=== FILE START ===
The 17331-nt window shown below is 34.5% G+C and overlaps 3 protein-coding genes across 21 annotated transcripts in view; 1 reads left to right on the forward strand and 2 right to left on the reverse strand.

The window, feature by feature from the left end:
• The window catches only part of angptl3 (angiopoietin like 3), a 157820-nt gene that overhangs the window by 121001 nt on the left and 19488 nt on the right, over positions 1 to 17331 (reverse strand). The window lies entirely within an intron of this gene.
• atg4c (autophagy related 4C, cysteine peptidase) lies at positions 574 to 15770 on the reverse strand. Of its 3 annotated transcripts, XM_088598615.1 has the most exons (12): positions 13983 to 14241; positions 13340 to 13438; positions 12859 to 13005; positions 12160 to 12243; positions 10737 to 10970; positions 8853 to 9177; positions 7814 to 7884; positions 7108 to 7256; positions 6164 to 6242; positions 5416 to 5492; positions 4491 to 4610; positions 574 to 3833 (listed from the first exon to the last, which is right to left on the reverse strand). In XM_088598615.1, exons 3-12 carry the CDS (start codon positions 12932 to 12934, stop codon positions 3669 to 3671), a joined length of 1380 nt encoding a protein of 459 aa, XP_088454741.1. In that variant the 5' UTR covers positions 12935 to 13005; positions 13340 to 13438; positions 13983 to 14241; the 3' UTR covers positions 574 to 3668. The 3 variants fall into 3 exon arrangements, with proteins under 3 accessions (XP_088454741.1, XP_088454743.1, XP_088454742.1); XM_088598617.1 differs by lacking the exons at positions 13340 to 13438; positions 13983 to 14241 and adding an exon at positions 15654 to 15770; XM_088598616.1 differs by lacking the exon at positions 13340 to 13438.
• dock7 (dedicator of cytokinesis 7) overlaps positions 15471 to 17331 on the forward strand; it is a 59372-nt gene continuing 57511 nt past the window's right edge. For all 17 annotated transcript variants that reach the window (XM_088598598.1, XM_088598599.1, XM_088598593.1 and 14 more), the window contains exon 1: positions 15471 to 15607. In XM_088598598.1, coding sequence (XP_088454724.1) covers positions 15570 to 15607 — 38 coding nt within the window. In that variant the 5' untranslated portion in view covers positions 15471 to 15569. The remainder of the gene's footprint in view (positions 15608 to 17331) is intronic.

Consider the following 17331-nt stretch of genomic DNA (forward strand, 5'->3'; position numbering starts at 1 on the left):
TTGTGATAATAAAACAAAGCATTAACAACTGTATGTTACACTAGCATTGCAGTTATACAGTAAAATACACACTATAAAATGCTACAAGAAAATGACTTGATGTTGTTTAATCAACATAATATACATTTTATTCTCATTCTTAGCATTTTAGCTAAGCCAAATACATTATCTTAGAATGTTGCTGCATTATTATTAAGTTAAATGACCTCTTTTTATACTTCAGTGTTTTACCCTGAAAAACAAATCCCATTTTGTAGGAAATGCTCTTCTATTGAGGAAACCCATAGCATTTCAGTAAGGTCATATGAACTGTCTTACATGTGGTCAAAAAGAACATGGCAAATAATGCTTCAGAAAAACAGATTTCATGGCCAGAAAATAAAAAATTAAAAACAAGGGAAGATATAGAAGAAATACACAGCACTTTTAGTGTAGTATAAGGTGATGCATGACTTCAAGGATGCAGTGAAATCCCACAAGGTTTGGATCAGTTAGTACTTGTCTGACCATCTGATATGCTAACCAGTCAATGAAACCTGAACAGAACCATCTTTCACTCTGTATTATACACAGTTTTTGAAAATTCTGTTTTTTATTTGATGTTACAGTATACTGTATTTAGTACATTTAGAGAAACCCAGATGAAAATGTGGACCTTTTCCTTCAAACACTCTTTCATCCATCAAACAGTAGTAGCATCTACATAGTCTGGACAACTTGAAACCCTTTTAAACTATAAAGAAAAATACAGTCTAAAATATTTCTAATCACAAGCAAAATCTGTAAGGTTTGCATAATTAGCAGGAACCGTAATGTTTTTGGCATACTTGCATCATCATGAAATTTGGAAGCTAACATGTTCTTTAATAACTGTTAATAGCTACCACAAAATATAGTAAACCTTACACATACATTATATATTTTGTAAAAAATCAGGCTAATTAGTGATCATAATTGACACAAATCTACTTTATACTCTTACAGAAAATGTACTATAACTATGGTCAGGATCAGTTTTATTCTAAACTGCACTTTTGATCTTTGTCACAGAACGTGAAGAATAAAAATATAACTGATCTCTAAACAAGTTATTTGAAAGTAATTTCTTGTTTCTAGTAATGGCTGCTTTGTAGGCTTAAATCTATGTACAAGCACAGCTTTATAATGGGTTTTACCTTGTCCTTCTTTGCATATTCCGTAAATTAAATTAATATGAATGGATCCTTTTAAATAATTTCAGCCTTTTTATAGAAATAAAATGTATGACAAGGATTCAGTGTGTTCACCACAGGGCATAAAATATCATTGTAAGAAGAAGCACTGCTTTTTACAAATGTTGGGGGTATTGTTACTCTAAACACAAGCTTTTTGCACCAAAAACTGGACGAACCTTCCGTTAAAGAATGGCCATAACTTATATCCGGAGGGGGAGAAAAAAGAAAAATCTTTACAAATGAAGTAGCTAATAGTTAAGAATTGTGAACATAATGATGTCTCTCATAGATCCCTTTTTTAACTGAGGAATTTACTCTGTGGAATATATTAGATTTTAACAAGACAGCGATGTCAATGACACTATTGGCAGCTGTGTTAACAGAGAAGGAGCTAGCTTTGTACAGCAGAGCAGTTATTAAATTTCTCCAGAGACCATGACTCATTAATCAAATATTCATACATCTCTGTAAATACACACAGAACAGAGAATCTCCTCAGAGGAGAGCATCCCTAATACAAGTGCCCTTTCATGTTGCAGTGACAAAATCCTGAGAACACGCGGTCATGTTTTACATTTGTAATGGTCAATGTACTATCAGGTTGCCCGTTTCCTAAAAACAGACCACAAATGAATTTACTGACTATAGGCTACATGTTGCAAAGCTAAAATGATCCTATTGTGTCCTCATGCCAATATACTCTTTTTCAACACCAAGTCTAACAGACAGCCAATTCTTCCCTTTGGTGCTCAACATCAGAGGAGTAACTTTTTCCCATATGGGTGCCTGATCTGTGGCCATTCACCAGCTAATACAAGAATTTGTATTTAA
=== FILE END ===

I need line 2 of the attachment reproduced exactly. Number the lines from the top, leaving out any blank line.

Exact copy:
The window, feature by feature from the left end: